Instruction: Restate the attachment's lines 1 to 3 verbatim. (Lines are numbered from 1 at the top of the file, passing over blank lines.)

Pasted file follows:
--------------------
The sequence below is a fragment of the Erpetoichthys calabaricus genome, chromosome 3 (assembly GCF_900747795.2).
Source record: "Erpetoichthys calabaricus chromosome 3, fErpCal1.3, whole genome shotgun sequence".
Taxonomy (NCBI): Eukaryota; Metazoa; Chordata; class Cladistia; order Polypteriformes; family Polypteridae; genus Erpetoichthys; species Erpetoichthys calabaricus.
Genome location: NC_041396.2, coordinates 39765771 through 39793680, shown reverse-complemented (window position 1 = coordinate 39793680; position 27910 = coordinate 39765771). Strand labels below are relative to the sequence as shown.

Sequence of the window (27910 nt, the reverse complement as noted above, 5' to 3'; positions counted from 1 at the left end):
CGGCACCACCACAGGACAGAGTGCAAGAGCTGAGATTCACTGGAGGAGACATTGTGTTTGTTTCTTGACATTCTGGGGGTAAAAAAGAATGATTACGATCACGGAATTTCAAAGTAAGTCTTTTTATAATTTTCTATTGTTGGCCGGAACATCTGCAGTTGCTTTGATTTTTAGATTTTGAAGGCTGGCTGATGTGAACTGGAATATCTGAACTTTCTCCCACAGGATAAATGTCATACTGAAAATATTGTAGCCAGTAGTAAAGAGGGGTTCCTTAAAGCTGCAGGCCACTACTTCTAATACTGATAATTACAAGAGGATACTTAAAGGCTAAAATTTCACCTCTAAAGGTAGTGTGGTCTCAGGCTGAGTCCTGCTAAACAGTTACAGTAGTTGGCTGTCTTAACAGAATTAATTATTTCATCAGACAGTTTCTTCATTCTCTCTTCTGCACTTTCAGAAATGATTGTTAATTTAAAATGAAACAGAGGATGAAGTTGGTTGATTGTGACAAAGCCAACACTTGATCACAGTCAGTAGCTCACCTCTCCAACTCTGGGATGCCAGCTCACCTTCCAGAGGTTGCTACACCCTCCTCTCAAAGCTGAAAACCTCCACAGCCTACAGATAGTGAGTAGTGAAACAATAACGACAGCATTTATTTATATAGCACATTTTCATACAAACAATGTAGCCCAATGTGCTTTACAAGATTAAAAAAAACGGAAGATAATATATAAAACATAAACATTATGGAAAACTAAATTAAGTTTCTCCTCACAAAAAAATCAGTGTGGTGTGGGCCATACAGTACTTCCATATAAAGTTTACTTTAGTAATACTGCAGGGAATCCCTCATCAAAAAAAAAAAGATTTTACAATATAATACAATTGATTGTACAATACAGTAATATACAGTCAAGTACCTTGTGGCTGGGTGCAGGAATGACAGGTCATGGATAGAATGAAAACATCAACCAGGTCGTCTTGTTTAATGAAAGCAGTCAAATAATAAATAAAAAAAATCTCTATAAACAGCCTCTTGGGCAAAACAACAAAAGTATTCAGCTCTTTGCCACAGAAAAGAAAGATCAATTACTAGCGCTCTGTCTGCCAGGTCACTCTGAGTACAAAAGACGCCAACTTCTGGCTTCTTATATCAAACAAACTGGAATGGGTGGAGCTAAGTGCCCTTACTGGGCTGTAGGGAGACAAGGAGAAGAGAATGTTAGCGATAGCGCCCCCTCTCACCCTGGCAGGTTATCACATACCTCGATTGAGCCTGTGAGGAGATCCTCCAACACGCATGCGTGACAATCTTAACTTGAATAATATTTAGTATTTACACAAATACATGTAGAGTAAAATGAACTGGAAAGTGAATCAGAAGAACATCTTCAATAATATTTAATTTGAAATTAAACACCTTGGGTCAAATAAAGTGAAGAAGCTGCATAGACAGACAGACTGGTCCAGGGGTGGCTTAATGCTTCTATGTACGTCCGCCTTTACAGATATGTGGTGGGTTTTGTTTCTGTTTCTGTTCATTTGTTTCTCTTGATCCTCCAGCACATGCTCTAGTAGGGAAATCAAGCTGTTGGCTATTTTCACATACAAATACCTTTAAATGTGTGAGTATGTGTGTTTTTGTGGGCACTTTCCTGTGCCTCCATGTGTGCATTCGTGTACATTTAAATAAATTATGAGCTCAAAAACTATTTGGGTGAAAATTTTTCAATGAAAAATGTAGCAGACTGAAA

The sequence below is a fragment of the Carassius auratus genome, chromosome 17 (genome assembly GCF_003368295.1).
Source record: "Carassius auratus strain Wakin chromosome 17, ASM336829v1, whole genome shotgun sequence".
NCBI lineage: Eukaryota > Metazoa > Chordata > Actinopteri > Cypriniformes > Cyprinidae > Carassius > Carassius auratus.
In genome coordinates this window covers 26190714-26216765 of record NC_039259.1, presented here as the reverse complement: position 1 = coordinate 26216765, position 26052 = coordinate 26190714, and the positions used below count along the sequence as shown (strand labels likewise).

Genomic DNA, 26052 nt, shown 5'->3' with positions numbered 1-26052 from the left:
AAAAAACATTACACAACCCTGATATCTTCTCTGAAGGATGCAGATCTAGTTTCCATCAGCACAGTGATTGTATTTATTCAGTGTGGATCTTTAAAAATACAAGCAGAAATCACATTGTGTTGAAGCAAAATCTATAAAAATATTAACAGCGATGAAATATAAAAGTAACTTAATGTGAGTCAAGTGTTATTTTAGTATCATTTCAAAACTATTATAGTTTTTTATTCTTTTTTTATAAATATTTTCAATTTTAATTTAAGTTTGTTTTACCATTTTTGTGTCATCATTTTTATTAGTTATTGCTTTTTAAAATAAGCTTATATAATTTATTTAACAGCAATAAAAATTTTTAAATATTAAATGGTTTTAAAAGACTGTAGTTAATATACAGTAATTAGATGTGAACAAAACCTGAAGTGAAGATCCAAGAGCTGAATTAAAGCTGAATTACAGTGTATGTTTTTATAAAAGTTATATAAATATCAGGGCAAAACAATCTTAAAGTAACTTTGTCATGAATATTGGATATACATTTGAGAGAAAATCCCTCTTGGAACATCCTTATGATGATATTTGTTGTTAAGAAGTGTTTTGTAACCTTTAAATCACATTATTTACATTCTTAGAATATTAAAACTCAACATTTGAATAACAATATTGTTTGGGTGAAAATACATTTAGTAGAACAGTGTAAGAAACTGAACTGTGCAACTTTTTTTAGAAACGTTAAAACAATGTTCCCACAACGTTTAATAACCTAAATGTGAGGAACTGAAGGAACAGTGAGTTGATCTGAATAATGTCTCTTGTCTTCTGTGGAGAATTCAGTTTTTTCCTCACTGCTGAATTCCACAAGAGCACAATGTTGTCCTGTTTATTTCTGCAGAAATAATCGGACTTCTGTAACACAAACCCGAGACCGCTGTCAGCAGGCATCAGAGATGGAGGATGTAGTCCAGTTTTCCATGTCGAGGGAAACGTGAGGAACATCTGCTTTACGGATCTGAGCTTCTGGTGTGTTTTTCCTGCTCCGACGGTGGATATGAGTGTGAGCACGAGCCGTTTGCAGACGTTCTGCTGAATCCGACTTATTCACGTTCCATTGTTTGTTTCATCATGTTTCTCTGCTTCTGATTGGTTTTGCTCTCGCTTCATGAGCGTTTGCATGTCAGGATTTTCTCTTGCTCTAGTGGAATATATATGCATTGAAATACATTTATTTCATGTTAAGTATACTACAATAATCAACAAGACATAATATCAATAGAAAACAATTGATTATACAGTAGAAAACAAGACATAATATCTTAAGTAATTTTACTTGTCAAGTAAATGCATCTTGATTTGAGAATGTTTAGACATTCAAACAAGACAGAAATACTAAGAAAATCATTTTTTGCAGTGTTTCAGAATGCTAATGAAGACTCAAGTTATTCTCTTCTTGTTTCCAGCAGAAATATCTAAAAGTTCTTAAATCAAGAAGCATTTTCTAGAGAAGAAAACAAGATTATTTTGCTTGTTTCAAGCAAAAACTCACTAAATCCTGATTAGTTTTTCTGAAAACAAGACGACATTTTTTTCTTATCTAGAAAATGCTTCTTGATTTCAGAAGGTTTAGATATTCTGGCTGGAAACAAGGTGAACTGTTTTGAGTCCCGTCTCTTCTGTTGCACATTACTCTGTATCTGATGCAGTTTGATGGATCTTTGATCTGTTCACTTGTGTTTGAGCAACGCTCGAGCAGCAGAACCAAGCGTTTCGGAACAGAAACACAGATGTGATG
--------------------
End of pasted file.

The sequence below is a fragment of the Erpetoichthys calabaricus genome, chromosome 3 (assembly GCF_900747795.2).
Source record: "Erpetoichthys calabaricus chromosome 3, fErpCal1.3, whole genome shotgun sequence".
Taxonomy (NCBI): Eukaryota; Metazoa; Chordata; class Cladistia; order Polypteriformes; family Polypteridae; genus Erpetoichthys; species Erpetoichthys calabaricus.